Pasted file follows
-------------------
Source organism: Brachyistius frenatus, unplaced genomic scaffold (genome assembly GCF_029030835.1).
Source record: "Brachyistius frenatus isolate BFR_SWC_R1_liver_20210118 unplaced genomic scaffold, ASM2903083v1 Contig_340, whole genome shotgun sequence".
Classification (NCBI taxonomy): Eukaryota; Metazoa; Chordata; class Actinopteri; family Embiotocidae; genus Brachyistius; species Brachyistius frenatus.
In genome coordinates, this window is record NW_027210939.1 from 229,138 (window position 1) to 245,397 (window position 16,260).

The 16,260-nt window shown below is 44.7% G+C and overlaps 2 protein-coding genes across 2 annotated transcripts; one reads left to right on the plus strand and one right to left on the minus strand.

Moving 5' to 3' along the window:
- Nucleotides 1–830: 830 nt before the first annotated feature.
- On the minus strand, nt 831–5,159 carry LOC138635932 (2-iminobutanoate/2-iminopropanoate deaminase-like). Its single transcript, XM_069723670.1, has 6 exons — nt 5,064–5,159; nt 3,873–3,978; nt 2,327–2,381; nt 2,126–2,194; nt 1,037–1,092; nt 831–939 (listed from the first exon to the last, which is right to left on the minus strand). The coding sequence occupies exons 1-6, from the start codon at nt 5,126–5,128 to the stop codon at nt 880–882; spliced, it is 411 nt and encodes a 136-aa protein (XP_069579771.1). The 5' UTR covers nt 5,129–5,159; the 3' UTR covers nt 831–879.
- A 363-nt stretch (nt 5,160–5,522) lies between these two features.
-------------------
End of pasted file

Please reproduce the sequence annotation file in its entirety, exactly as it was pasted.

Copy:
Source organism: Brachyistius frenatus, unplaced genomic scaffold (genome assembly GCF_029030835.1).
Source record: "Brachyistius frenatus isolate BFR_SWC_R1_liver_20210118 unplaced genomic scaffold, ASM2903083v1 Contig_340, whole genome shotgun sequence".
Classification (NCBI taxonomy): Eukaryota; Metazoa; Chordata; class Actinopteri; family Embiotocidae; genus Brachyistius; species Brachyistius frenatus.
In genome coordinates, this window is record NW_027210939.1 from 229,138 (window position 1) to 245,397 (window position 16,260).

The 16,260-nt window shown below is 44.7% G+C and overlaps 2 protein-coding genes across 2 annotated transcripts; one reads left to right on the plus strand and one right to left on the minus strand.

Moving 5' to 3' along the window:
- Nucleotides 1–830: 830 nt before the first annotated feature.
- On the minus strand, nt 831–5,159 carry LOC138635932 (2-iminobutanoate/2-iminopropanoate deaminase-like). Its single transcript, XM_069723670.1, has 6 exons — nt 5,064–5,159; nt 3,873–3,978; nt 2,327–2,381; nt 2,126–2,194; nt 1,037–1,092; nt 831–939 (listed from the first exon to the last, which is right to left on the minus strand). The coding sequence occupies exons 1-6, from the start codon at nt 5,126–5,128 to the stop codon at nt 880–882; spliced, it is 411 nt and encodes a 136-aa protein (XP_069579771.1). The 5' UTR covers nt 5,129–5,159; the 3' UTR covers nt 831–879.
- A 363-nt stretch (nt 5,160–5,522) lies between these two features.